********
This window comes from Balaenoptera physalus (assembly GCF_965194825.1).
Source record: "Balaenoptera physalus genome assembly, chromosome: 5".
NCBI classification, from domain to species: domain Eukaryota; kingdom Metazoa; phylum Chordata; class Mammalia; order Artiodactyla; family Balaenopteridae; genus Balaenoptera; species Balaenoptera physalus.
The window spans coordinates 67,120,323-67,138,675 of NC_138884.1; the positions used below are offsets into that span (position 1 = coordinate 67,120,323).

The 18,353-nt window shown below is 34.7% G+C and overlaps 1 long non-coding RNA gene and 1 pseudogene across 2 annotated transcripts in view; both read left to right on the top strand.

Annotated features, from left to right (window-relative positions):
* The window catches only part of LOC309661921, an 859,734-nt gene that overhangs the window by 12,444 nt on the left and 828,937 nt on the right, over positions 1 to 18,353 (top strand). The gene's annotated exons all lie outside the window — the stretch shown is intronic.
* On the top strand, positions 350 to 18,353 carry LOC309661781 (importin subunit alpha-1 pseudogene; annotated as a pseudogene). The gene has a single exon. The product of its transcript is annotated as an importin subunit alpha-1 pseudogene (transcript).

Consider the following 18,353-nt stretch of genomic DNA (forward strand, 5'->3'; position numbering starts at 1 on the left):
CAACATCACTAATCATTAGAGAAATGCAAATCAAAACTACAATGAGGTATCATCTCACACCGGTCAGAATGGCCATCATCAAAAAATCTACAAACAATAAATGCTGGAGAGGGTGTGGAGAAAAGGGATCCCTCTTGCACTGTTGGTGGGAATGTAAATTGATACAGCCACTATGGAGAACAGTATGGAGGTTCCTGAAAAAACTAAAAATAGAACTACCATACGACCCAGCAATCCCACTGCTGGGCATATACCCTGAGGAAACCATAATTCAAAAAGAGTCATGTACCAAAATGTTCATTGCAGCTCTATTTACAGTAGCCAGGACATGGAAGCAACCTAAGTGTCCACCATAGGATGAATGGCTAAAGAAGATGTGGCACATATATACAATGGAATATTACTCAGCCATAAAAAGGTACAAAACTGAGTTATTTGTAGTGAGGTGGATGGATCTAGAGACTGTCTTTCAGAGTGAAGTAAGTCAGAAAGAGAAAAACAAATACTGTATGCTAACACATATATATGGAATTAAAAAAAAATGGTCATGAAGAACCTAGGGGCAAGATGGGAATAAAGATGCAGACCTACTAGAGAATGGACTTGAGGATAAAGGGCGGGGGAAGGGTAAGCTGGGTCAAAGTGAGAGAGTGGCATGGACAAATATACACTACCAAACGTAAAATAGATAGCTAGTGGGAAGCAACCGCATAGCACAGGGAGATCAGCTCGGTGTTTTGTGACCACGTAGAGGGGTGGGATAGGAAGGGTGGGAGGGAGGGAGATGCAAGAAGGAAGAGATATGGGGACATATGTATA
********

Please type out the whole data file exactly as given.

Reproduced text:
This window comes from Balaenoptera physalus (assembly GCF_965194825.1).
Source record: "Balaenoptera physalus genome assembly, chromosome: 5".
NCBI classification, from domain to species: domain Eukaryota; kingdom Metazoa; phylum Chordata; class Mammalia; order Artiodactyla; family Balaenopteridae; genus Balaenoptera; species Balaenoptera physalus.
The window spans coordinates 67,120,323-67,138,675 of NC_138884.1; the positions used below are offsets into that span (position 1 = coordinate 67,120,323).

The 18,353-nt window shown below is 34.7% G+C and overlaps 1 long non-coding RNA gene and 1 pseudogene across 2 annotated transcripts in view; both read left to right on the top strand.

Annotated features, from left to right (window-relative positions):
* The window catches only part of LOC309661921, an 859,734-nt gene that overhangs the window by 12,444 nt on the left and 828,937 nt on the right, over positions 1 to 18,353 (top strand). The gene's annotated exons all lie outside the window — the stretch shown is intronic.
* On the top strand, positions 350 to 18,353 carry LOC309661781 (importin subunit alpha-1 pseudogene; annotated as a pseudogene). The gene has a single exon. The product of its transcript is annotated as an importin subunit alpha-1 pseudogene (transcript).

Consider the following 18,353-nt stretch of genomic DNA (forward strand, 5'->3'; position numbering starts at 1 on the left):
CAACATCACTAATCATTAGAGAAATGCAAATCAAAACTACAATGAGGTATCATCTCACACCGGTCAGAATGGCCATCATCAAAAAATCTACAAACAATAAATGCTGGAGAGGGTGTGGAGAAAAGGGATCCCTCTTGCACTGTTGGTGGGAATGTAAATTGATACAGCCACTATGGAGAACAGTATGGAGGTTCCTGAAAAAACTAAAAATAGAACTACCATACGACCCAGCAATCCCACTGCTGGGCATATACCCTGAGGAAACCATAATTCAAAAAGAGTCATGTACCAAAATGTTCATTGCAGCTCTATTTACAGTAGCCAGGACATGGAAGCAACCTAAGTGTCCACCATAGGATGAATGGCTAAAGAAGATGTGGCACATATATACAATGGAATATTACTCAGCCATAAAAAGGTACAAAACTGAGTTATTTGTAGTGAGGTGGATGGATCTAGAGACTGTCTTTCAGAGTGAAGTAAGTCAGAAAGAGAAAAACAAATACTGTATGCTAACACATATATATGGAATTAAAAAAAAATGGTCATGAAGAACCTAGGGGCAAGATGGGAATAAAGATGCAGACCTACTAGAGAATGGACTTGAGGATAAAGGGCGGGGGAAGGGTAAGCTGGGTCAAAGTGAGAGAGTGGCATGGACAAATATACACTACCAAACGTAAAATAGATAGCTAGTGGGAAGCAACCGCATAGCACAGGGAGATCAGCTCGGTGTTTTGTGACCACGTAGAGGGGTGGGATAGGAAGGGTGGGAGGGAGGGAGATGCAAGAAGGAAGAGATATGGGGACATATGTATA